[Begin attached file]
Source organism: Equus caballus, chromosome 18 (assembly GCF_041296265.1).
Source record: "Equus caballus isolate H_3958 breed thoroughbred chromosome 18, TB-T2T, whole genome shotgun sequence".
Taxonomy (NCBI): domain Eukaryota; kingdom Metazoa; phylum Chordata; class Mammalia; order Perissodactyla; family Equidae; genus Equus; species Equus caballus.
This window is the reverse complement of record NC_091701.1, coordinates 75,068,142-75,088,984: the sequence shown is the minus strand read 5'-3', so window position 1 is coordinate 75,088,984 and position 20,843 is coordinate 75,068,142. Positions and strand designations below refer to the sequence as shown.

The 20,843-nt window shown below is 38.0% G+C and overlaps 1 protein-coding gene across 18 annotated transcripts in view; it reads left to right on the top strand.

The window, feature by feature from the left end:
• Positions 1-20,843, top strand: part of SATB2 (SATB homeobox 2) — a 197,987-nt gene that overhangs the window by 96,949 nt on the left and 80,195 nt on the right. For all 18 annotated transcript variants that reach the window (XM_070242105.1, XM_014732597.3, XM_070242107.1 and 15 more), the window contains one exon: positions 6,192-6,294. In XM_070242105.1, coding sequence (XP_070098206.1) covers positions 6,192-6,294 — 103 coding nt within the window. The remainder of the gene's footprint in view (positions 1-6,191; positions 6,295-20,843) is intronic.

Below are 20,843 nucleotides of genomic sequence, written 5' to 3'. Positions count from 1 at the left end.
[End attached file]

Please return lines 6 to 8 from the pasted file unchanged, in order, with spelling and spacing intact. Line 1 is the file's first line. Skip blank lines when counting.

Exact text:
The window, feature by feature from the left end:
• Positions 1-20,843, top strand: part of SATB2 (SATB homeobox 2) — a 197,987-nt gene that overhangs the window by 96,949 nt on the left and 80,195 nt on the right. For all 18 annotated transcript variants that reach the window (XM_070242105.1, XM_014732597.3, XM_070242107.1 and 15 more), the window contains one exon: positions 6,192-6,294. In XM_070242105.1, coding sequence (XP_070098206.1) covers positions 6,192-6,294 — 103 coding nt within the window. The remainder of the gene's footprint in view (positions 1-6,191; positions 6,295-20,843) is intronic.

Below are 20,843 nucleotides of genomic sequence, written 5' to 3'. Positions count from 1 at the left end.